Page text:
In other words, Everywhere At The End of Time probes some of the most important questions about modern music’s place in a world that’s increasingly haunted or even choked by the tightening noose of feedback loops of influence; perceptibly questioning the value of old memories as opposed to the creation of new ones, and, likewise the fidelity of those musical memories which remain, and whether we can properly recollect them from the mire of our faulty memory banks without the luxury of choice
Canadian improv guitarist and vocalist Eric Chenaux graces the cover and is subject of key feature in this month’s edition.
Also main features on Call Super, new age rebel Pauline Anna Strom, and the ‘90s Midwest IDM scene, along with with articles on Chi boss Mike Dunn, NNF/100% Silk’s Amanda Kramer, a global ear cocked to Bogotá, and Mark Wastell vs The Invisible Jukebox. Also includes The Wire Tapper 45, starring 18 tracks by Off World, Andrea Belfi, Tomorrow’s Children, Goner, among others.
A cabal of legendary experimentalists coalesce and dissolve around the devilishly freeform percussive tics of Valentina Magaletti - drummer for Tomaga and Raime - in an expansive and ambitious session of punkish psych projections.
“UUUU is a new outfit featuring Edvard Graham Lewis, Thighpaulsandra, Matthew Simms and Valentina Magaletti. Individually these humans have implanted feathers in caps such as Coil, Dome, Wire, Tomaga, etc. Collectively they form UUUU, a powerhouse construction of fierce and free sonic exploration, as liberating as it is frightening, resulting in, the richly rewarding. The artists united present a project of exquisite curiosity and confident chaos where the individual thumbprints mesh into a gloriously muscular frenetic free sonic soup.
It's Going All Over The Floor presents itself as a terse meeting between dance, ambient, abstraction and improvisation. The Latent Black Path Of Summons Served proceeds in a tense energy field where random elements bounce around until locking into a fourth world pattern designed to fall into a dense mass of ecstatic noise. Boots with Wings is classic Lewis - a pop tune from the other side of the mind.
UUUU is a schizophrenic seething/soothing masterpiece of a past/present hybrid equally at home in the club, the home and the mind.”
With the arrival of clarinettist-saxophonist Louis Sclavis in 1973 (and the departure of trumpeter Jean Mereu in 1975), the Workshop De Lyon was born of the Free Jazz Workshop.
"A warmly accessible, beautifully performed, joyous mixture of wailing improv and propulsive, rootical preparations, this second album derives its upful, digressive theatricality from the Arts Ensemble Of Chicago, and its urgent sublimification of vernacular rhythms and melodies from Albert Ayler. Wild and free, but grounded in stuff like Bechet, Monk and George Russell. Terrific."
A dervish bewt from Stefan Schwander’s Harmonious Thelonious for TTT, Apakapa catches the Düsseldorf-based explorer meeting the moroccan flute of Ghazi Barakat for one of the project’s jazziest, moodily hypnotic episodes.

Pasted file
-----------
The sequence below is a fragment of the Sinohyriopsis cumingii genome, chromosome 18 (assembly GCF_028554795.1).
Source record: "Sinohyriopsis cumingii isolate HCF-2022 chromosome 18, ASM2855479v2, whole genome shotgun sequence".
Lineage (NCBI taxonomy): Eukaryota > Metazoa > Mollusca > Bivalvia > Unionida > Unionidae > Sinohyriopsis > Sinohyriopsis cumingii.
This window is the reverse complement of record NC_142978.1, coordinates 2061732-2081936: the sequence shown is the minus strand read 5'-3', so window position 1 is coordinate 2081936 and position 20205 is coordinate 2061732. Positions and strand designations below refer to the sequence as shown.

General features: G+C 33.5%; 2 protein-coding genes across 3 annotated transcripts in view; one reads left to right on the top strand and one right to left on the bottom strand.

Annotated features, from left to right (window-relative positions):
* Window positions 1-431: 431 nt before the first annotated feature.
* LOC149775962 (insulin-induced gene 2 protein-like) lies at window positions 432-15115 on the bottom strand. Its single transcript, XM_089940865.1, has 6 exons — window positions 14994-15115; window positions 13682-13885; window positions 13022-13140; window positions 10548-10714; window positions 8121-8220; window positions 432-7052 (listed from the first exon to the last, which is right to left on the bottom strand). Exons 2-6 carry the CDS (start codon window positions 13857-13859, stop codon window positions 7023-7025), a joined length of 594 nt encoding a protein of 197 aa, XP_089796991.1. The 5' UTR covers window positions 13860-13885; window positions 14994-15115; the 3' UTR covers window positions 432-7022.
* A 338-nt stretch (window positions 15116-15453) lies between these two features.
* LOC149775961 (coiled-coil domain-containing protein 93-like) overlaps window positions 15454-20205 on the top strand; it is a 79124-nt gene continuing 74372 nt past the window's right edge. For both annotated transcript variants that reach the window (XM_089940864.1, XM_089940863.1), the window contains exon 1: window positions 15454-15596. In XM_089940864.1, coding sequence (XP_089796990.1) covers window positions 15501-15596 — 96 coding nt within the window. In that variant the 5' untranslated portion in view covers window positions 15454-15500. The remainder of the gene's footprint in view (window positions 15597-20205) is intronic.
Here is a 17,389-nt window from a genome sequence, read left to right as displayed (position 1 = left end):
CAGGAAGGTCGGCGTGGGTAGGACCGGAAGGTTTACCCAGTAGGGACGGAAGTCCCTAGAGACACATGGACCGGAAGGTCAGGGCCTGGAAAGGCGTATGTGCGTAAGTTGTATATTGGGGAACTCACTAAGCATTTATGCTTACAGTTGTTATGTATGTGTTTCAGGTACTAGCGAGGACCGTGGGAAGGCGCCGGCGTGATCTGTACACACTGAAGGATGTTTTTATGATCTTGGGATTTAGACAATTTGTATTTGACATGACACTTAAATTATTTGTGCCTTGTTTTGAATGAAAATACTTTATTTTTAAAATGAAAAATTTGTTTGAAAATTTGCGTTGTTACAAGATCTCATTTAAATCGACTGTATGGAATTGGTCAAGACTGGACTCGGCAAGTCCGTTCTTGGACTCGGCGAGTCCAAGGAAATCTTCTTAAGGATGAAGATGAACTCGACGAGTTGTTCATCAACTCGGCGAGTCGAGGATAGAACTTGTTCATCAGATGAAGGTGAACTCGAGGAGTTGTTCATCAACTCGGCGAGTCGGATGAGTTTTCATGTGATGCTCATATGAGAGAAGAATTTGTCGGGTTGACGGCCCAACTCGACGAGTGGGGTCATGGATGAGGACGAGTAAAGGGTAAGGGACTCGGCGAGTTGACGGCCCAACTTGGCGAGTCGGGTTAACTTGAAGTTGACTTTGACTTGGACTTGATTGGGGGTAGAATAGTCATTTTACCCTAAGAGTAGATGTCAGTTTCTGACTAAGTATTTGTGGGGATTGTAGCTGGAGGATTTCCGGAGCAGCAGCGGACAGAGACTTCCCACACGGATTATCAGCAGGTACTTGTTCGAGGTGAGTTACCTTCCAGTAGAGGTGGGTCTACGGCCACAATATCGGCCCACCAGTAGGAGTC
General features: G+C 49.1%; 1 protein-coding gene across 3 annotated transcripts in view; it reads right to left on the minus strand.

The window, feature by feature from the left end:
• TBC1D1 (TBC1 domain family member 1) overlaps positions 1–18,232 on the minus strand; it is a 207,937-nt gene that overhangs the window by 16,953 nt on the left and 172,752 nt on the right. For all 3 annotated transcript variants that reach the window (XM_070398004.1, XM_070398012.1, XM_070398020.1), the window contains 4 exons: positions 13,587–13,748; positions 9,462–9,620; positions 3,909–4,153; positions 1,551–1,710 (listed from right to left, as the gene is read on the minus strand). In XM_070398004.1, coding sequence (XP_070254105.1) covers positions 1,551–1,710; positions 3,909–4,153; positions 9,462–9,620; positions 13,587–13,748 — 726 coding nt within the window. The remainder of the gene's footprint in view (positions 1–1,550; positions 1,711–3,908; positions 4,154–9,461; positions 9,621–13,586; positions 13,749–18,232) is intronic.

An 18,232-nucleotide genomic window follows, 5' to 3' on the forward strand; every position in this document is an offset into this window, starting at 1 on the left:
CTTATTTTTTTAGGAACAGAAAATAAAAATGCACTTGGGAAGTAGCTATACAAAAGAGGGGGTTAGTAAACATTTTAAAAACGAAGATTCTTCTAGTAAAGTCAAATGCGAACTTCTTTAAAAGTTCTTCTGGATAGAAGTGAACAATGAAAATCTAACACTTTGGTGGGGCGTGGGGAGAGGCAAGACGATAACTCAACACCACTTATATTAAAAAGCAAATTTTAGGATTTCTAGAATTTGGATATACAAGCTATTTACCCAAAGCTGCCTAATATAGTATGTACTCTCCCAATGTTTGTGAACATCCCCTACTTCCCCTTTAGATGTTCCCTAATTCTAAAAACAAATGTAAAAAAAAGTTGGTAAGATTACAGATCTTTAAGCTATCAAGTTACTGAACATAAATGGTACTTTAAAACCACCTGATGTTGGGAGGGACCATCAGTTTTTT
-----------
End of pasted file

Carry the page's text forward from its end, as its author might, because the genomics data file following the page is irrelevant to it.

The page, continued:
Apakapa initiates the session with a bright, pointillist geometry of thumb piano and grubbing, pendulous bass where Schwander gets freely harmonious with Barakat’s buzzing, expressive flute jabs in Sufi-esque style.
That all cools down to a bluer sound with Low Beat, where Schwander’s swingeing bass pulse underlines and buoys the low key smoke plumes from Barakat’s flute, subtly processed into vaporous tendrils and smeared on the mix.
And the DJs are left spoiled for choice with the B-side’s Whirling, which works equally brilliantly at 33 or 45rpm, with the kinda Photek style drum cadence also used by Don’t DJ, this time working beautifully as an opiated hip-charmer, or as an infectious sort of dancehall-techno bubbler.
Bushwick, NYC’s Made In Green label herald Rooteo & Mahura’s Mett album with their diaphanous dub roller, Sincro Tune
Recalling the deeper styles of Badawi, which Deadbeat overhauls as a throbbing Gaseous Form Dub clearly indebted to Wolfgang Voigt’s Gas templates.
Nice ’n breezy debut solo album tessellating techno, jungle, house and all those vintage feels with a classic feel for genteel, pastoral psychedelia. RIYL Lord Of The Isles, Carl Craig, SW
“Whacked out from the whisky soaked bristles of Firecracker HQ, the Danish DonDaDa DJ Sports (he of Regelbau and Help Recordings fame) offers up a maiden LP of vast and varied sonic states. Get set for solid rave aesthetics aplenty - the double pack’s journey trudges over a musical milieu of broke-beaten, ambient driven house and techno, melancholy junglist and dubwise downtempo. One foot in the past, one foot in the future and killing the present - a perfect and timely addition to the Firecracker canon.”
With form for 100% Silk and Church, James Booth sidles onto Hamburg’s Growing Bin Records with the deep house romance of Personal Growth
Coaxing out the tenderest Japanese/Detroit synth vibes and strutting square bass groove with Mood, before blushing the debonaire jazz-house flutter of Dream Precipitation and subtly kerning the groove between Shinchi Atobe lightness in Dhoop Stick, and something like a melting Prince instrumental on The Chorus.
Jim Jarmusch’s Sqürl trio follow up their Only Lovers Left Alive soundtrack with this one for Jarmusch’s Paterson, including the opiated allure of Pouran samples in Persian Dream.
“With their most recent project in 2016, composing and recording the score for the film PATERSON, SQÜRL dove deeper into the ocean of ambient electronic music. Drums and guitars have been (though only temporarily) left behind in favor of analog synths on a quest for new ecstatic sounds to enrich the poetry of the film.”
Leo Anibaldi’s legendary 1991 debut comes reheated and reissued for 2017 thanks to Flash Forward.
It’s really all about the luscious B-side, Elements, taking cues from deepest NYC house and adding a a soupçon of Italian piano house flair to divine effect. The other two are more raved up and rudimentary, tapping up Belgian, NYC and UK techno styles in Modulazione, and going hard on the kicks, Robert Armani style, with the acid burn of House.